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What are the two groups of the digestive system?
- Alimentary Canal (GI tract)
- -digests and absorbs food
- -mouth, pharynz, esophagus, stomach, small intestine, and large intestine
- Accessory Organs
- -teeth, tongue, gallbladder
- -digestive glands: liver, salivary glands, pancreas
What are the 6 essential activities of the digestive processes?
- 1. Ingestion- occurs at the mouth
- 2. Propulsion-swallowing, peristalis
- 3. Mechanical digestion-chewing, churning,segmentation
- 4. Chemical digestion-polymers into monomers
- 5. Absorption-into blood and lymph
- 6. Defecation- elimated undigested food stuffs
What are the regulatory mechanisms of the digestive tract and how do they work?
- 1. Mechanoreceptors and chemoreceptors
- -respond to stretch, changes in osmolarity and pH, and presence of substrate and end products of digestion
- -they intiate reflexes that:
- *activate or inhibit digestive glands and juices
- *stimulate smooth muscle to mix and move lumen contents
- 2. Intrinsic and Extrinsic controls
- -enteric nerve plexus (gut brain) initiate short reflexes in response to stimuli in the Gi tract
- -long reflexes in response to stimuli inside or outside the Gi tract involve the CNS centers and autonomic nerves
- -hormones from cells in the stomach and small intestine stimulate target cells in the same or different organs
What is the serous tissue of the digestive system like?
covers the exernal surface of most digestive organs
lines the body wall
: between 2 layers, fluid lubricates mobile organs
- Mesentary is a double layer of peritoneum
- -routes for blood vessels, lymphatics, and nerves
- -holds organs in place and stores fat
- Retroperitoneal organs lie posterior to the peritonium
- -part of Large intestine
- Intraperitoneal organs are surrounded by the peritoneum
What is Splanchnic Circulation?
Blood to the digestive system
- -hepatic, splenic, and left gastric
- -superior and inferior mesenteric
- Hepatic Portal Ciruclation (venous)
- -drains nutrient rich bloo from the digestive organs
- -delivers it to the liver for processing
What are the four tunics of the alimentary canal?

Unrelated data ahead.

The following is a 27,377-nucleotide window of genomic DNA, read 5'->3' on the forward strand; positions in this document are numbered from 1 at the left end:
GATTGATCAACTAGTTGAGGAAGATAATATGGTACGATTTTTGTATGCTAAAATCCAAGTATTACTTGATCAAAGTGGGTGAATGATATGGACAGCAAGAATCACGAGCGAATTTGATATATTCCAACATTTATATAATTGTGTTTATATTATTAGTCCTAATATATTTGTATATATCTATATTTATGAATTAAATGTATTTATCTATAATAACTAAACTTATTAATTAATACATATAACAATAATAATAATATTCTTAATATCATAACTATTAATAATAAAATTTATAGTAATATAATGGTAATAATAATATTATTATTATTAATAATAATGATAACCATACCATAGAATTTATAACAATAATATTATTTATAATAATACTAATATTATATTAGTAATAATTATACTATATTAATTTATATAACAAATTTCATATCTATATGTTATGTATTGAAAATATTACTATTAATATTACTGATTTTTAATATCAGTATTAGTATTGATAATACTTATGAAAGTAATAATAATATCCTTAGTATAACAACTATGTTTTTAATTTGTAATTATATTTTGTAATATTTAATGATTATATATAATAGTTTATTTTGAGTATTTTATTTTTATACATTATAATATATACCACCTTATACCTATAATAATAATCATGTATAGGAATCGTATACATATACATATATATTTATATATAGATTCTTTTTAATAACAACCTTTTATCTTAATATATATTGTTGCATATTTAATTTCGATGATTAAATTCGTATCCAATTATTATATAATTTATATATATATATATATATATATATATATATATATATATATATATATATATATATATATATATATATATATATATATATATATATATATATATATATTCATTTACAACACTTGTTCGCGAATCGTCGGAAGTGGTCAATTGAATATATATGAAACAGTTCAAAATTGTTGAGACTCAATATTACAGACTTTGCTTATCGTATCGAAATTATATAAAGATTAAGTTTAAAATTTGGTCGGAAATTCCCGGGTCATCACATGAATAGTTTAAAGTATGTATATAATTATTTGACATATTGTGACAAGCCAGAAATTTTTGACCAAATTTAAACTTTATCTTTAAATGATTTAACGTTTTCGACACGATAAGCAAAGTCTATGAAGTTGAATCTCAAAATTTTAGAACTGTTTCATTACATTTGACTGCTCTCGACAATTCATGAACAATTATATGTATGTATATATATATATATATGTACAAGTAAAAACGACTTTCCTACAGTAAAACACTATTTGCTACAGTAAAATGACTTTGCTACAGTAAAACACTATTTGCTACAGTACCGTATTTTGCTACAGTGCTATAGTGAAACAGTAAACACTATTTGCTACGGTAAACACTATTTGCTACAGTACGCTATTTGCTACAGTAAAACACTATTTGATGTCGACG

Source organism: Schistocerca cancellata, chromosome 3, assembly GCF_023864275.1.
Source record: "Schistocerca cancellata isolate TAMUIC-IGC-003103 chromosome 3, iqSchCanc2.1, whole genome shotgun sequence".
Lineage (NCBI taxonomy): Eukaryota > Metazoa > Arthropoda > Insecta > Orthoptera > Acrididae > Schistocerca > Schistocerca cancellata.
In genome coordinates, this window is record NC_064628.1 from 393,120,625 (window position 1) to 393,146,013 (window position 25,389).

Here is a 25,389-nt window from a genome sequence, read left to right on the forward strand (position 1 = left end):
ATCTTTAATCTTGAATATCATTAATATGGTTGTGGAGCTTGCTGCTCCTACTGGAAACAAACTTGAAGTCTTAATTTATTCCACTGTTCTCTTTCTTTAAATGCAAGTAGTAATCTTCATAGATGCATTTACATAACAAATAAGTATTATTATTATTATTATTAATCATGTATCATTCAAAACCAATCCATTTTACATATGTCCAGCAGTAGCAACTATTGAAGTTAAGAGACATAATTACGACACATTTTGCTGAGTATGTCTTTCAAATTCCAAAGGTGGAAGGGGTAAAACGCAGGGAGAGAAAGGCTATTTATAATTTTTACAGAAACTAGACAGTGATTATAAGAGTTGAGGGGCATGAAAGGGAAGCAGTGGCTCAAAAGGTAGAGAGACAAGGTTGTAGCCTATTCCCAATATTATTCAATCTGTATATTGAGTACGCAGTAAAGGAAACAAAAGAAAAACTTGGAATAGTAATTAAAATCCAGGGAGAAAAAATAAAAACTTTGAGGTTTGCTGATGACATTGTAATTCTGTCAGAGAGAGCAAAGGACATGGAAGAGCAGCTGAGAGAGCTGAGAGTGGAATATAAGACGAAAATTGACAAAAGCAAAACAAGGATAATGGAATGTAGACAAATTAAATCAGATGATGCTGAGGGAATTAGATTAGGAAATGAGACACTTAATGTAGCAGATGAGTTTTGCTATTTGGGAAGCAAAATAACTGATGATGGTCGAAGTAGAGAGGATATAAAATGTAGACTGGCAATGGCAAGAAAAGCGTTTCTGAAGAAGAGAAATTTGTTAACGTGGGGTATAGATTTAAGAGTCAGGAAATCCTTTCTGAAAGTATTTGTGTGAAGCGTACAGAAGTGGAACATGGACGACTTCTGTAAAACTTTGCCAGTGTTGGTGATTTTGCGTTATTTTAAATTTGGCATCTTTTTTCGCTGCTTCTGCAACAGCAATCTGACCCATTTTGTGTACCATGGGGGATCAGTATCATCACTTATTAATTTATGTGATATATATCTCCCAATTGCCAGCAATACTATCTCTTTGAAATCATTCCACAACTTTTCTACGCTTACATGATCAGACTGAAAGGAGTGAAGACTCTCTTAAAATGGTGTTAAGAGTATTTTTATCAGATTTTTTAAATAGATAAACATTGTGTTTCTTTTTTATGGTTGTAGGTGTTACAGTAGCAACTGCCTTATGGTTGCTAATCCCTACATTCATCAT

- -lines the lumen
- *secretes mucus, digestive enzymes and hormones
- *absorbs end products of digestion
- *protects against infectious disease
- 3 sublayers:
- 1. Epithelium
- -simple columnar epithelium and mucus secreting cells
- -this mucus protects digestive organs from enzymes and eases food passage
- -may secrete hormones nad enzymes like in the stomach or SI
- 2. Lamina Propria
- -loose areolar connective tissue
- -capillaries for nourishment and absorption
- -lymphoid follicles (part of MALT)
- 3. Muscularis mucosae
- -smooth muscle that produces local movements of mucosa
- -dense connective tissue
- -blood and lymphatic vessels, lymphoid folicels, and submucosal nerve plexus
- Muscularis externa
- -responsible for segmentation and peristalsis
- -inner circular and outer longitudunal layers
- -myenteric nerve plexus
- -sphincters in some regions
- -Visceral Peritonium of areolar connective tissue
- -replaced by fibrous adventitia in the esophagus
- -retroperitoneal organs have both serosa and adventitia
What is the enteric nervous system?
Instrinic nerve supply of the alimentary canal
- submucosa nerve plexus
- -regulated glands and smooth muscle in the mucosa
- myenteric nerve plexus
- -controls the GI tract motility
Name the parts of the mouth and oral cavity
- lined with stratified squamous epithelium
- soft palate and uvula close nasal cavity during swallowing
What are the functions of tongue and what are the different papillae?
- Functions include:
- -repositioning and mixing of foor during chewing
- -formation of the bolus
- -initiation of awallowing, speech, and taste
- instrinsic muscles change the shape of the tongue
- extrinsic muscles alter the tongue's position
- lingual frenulum: attachment to the floor of the mouth
- Papillae: (1st 3 house taste buds)
- 1. Filiform-whitish, give th tongue roughness and provide friction